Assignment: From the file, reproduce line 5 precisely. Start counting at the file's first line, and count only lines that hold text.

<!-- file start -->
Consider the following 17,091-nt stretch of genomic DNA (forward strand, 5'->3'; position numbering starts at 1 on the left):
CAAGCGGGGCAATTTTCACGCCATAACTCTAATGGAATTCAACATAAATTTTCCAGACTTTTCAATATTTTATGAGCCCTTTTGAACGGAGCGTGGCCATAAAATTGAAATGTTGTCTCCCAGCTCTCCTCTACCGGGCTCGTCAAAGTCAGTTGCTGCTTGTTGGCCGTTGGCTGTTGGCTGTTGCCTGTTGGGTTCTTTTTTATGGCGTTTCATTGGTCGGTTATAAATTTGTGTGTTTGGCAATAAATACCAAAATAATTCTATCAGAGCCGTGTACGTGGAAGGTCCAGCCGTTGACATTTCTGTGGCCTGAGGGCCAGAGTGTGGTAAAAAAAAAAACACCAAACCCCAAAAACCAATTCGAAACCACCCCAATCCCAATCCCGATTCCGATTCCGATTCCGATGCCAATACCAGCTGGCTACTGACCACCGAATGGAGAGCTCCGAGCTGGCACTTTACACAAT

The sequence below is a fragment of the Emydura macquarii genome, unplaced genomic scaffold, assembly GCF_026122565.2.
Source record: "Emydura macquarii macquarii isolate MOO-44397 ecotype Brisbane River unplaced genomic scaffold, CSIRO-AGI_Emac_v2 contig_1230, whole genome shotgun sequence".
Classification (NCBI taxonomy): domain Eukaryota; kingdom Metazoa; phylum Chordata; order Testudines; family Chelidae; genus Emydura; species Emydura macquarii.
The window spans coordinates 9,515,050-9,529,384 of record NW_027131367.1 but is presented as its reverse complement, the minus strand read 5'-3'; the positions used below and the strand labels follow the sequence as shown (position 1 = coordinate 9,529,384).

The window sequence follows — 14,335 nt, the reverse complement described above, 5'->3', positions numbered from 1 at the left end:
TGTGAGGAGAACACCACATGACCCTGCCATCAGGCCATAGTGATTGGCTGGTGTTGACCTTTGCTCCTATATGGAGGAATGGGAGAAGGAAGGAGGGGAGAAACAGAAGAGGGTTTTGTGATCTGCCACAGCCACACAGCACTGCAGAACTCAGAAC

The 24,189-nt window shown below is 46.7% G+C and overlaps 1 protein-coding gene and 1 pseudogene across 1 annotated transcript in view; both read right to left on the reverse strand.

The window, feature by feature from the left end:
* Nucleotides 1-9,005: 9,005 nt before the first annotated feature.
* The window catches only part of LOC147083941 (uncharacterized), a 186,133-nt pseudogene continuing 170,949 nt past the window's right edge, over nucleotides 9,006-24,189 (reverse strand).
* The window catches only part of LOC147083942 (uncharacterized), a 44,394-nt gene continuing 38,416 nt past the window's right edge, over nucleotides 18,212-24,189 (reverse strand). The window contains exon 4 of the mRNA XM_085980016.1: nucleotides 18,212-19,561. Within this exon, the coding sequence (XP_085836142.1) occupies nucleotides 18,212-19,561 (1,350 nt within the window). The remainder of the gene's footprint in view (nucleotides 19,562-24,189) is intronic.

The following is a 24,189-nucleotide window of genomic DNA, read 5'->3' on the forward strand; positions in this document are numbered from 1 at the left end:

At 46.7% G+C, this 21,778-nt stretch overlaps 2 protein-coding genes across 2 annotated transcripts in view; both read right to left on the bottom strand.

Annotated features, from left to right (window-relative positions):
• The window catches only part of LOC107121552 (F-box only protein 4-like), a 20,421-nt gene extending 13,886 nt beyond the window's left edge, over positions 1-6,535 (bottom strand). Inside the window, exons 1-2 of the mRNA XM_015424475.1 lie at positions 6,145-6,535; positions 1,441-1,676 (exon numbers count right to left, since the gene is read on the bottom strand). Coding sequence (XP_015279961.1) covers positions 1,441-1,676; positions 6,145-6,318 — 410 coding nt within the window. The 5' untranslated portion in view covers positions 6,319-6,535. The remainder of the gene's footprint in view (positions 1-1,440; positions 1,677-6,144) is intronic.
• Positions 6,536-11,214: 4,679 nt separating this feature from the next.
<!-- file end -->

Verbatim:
Classification (NCBI taxonomy): domain Eukaryota; kingdom Metazoa; phylum Chordata; order Testudines; family Chelidae; genus Emydura; species Emydura macquarii.